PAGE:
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Am J Surg. 2014 Nov;208(5):749-55. doi: 10.1016/j.amjsurg.2014.04.010. Epub 2014 Jun 27.

Organ space infection following ileocolectomy for Crohn's disease: a National Surgical Quality Improvement Project study.

Author information

1
Division of Colon and Rectal Surgery, Department of Surgery, The Pennsylvania State University, College of Medicine, 500 University Drive, Hershey, PA 17033, USA.
2
Division of Colon and Rectal Surgery, Department of Surgery, The Pennsylvania State University, College of Medicine, 500 University Drive, Hershey, PA 17033, USA; Department of Public Health Sciences, The Pennsylvania State University, College of Medicine, 500 University Drive, Hershey, PA 17033, USA.
3
Division of Colon and Rectal Surgery, Department of Surgery, The Pennsylvania State University, College of Medicine, 500 University Drive, Hershey, PA 17033, USA. Electronic address: emessaris@hmc.psu.edu.

Abstract

BACKGROUND:

Organ space infection (OSI) rates post ileocolectomy for Crohn's disease are relatively high. The aim of this study was to determine which factors predispose to OSI in this patient cohort.

METHODS:

Data for 2,618 Crohn's patients undergoing ileocolectomy between 2005 and 2011 were obtained from the American College of Surgeons National Surgical Quality Improvement Project database. Primary outcome was an OSI within 30 days of discharge. Univariate analysis using chi-square and Student t tests and a logistic multivariate analysis were performed.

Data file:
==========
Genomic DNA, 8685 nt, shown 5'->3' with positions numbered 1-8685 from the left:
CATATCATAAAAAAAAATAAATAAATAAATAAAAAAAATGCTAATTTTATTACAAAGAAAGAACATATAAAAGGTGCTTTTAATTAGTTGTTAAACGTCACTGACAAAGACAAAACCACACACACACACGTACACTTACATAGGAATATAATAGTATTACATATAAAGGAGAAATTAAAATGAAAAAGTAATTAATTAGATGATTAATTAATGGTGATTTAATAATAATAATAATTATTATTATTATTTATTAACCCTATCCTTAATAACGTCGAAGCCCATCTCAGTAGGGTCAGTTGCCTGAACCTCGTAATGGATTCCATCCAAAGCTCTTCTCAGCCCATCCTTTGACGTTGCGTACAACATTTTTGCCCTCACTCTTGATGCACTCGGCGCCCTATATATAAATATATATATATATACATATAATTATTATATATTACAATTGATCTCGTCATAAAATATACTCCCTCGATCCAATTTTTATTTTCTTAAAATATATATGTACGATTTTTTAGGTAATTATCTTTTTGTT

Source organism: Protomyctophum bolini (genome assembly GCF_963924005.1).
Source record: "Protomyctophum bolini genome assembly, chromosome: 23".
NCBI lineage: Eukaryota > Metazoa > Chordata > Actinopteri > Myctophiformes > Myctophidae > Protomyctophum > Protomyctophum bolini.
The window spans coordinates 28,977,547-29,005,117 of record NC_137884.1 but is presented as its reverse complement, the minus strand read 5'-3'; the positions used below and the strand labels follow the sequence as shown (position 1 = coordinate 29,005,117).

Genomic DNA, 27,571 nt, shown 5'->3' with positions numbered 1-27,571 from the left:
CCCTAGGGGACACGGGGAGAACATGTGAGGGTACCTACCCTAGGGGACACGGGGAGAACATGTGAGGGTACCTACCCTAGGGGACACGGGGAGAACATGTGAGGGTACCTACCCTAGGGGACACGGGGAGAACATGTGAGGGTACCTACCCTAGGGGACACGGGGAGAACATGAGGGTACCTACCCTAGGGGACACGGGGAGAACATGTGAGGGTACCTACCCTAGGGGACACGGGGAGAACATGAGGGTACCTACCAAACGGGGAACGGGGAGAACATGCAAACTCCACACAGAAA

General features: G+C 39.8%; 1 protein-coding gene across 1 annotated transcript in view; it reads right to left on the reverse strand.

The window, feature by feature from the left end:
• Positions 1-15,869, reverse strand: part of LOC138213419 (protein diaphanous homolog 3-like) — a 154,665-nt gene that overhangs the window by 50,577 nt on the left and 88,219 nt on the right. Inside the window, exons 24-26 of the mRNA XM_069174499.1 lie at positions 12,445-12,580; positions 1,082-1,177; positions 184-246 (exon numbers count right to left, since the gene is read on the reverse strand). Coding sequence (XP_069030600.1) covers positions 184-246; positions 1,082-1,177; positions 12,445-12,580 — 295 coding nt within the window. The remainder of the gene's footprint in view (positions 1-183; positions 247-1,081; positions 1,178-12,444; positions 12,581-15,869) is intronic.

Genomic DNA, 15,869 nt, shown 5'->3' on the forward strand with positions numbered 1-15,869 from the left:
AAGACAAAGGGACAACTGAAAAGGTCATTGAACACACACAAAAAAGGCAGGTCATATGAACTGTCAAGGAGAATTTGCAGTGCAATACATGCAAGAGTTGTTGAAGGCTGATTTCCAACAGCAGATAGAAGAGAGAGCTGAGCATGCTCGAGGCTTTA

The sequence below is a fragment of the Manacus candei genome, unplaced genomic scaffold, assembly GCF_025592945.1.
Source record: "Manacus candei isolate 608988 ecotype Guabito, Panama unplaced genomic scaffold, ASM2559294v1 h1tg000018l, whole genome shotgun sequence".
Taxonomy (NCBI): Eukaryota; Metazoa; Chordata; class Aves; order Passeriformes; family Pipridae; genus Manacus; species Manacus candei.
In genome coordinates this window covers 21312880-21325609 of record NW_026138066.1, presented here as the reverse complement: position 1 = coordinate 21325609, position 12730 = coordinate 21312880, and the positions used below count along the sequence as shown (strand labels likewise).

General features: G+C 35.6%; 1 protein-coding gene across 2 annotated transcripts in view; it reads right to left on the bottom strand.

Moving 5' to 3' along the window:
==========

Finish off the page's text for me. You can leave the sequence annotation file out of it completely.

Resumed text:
RESULTS:

Preoperative weight loss (odds ratio [OR] 2.11, P = .002), extended operating time (OR 1.57, P = .016), open procedures (OR 1.47, P = .043), and contaminated/dirty wounds (OR 1.95, P = .008) conferred an increased risk for OSI on multivariate analysis. Rates of stoma creation and steroid use were not significantly different between the groups.

CONCLUSIONS:

Weight loss is a preoperative, potentially modifiable variable associated with OSI in Crohn's patients undergoing ileocolectomy and OSI-associated operative factors which may be noted to identify high-risk patients include extended operating time and open procedures.

KEYWORDS:

Abscess; Anastomotic complication; Crohn's disease; Ileocolectomy; Organ space infection

PMID:
25096262
DOI:
10.1016/j.amjsurg.2014.04.010
[Indexed for MEDLINE]
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